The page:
world,” there are kosher and
even righteous forms of envy,
lust and honor that empower
us to transcend the concealing
[olam-world is connected to
the word helem-concealment]
and conventional aspects of the
world.
What are the positive forms of
envy, lust and honor?
KOSHER ENVY
The Talmud (Bava Basra
21a) states that it is permissible
to set up a competing school to
teach Torah to children even if
it may cause financial loss to the
other school. The basis for this
leniency, the Talmud sums up
in a few words: “The jealousy
of scribes increases wisdom.”
When one is jealous of another’s
positive achievements, it
motivates him or her to emulate
and exceed the other. This will
lead to increased knowledge and
goodness.
In the mystical tradition
“kosher” envy is more than just
permissible; it is indeed seen
as a totally positive experience.
Moreover, the source of jealousy
has deep roots in the soul of
humanity.
Proverbs (14:30) states: “A
tranquil heart is the life of the
flesh; but envy is the rottenness
of the bones.” The Talmud
(Shabbos 152b) cites this verse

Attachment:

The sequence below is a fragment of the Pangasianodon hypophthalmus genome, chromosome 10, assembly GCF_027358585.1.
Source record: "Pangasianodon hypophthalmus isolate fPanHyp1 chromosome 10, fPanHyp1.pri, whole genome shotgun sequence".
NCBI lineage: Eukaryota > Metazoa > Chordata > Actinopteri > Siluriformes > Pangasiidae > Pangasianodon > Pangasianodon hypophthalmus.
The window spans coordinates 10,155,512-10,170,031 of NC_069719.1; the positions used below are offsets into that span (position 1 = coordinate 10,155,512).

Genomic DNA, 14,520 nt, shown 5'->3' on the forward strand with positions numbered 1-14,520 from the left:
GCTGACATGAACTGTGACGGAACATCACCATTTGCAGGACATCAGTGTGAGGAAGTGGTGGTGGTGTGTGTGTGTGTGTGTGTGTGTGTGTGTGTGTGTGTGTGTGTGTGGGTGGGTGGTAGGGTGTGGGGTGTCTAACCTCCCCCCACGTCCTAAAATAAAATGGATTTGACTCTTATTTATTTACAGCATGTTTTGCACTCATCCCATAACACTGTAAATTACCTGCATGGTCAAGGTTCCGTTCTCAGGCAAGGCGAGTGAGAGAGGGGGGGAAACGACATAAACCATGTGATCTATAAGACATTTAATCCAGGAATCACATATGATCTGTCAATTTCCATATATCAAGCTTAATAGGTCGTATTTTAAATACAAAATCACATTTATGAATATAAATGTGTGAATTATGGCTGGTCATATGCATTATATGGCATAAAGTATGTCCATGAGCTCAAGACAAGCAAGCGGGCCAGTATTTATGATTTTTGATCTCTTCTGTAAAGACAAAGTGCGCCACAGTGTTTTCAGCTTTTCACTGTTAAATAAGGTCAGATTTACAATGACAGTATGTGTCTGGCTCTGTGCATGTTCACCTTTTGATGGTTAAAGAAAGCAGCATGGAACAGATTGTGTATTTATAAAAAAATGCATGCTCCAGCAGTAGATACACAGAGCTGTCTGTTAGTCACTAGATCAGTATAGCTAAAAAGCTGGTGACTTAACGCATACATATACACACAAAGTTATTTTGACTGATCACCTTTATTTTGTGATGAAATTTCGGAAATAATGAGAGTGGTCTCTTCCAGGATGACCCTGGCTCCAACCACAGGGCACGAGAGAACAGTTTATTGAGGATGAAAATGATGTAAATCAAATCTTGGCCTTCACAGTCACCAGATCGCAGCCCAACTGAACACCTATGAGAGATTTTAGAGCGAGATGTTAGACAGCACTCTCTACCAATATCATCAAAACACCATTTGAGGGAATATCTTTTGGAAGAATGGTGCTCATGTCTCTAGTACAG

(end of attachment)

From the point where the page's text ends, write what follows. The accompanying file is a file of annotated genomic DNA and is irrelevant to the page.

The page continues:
and elaborates: “Whoever has
envy in his heart his bones will
rot; whoever has no envy in his
heart his bones will not rot.” The
Talmud construes this to mean
that even after death the body of
one who is devoid of envy will
not experience decomposition.
The Rebbe (Toras Menachem
volume 26 p. 37) focuses on the
word bones, in Hebrew-atzamos,
which is related to the word
atzmus-essence. Envy affects
one’s bones, the essence of the
body. By extension, envy also
touches and degrades the essence
of one’s soul. If, however, the
envy is kosher it leads us to set
higher goals, touches our essence
and activates it in a positive vein.
In the terminology of Kabbala,
as elucidated by the Tzemach
Tzedek (the third Lubavitcher
Rebbe in his work, Or HaTorah,
Parshas VaYeitzei), envy is the
expression of the Divine energy
vested within the lower worlds
desiring to rise to the higher,
more G-dly, world. The Torah
relates that Rachel was jealous
of her older sister Leah. Leah
represented and embodied the
higher letter Hei of G-d’s name,
whereas Rachel was connected
to the lower letter Hei of G-d’s
name. In the time of exile the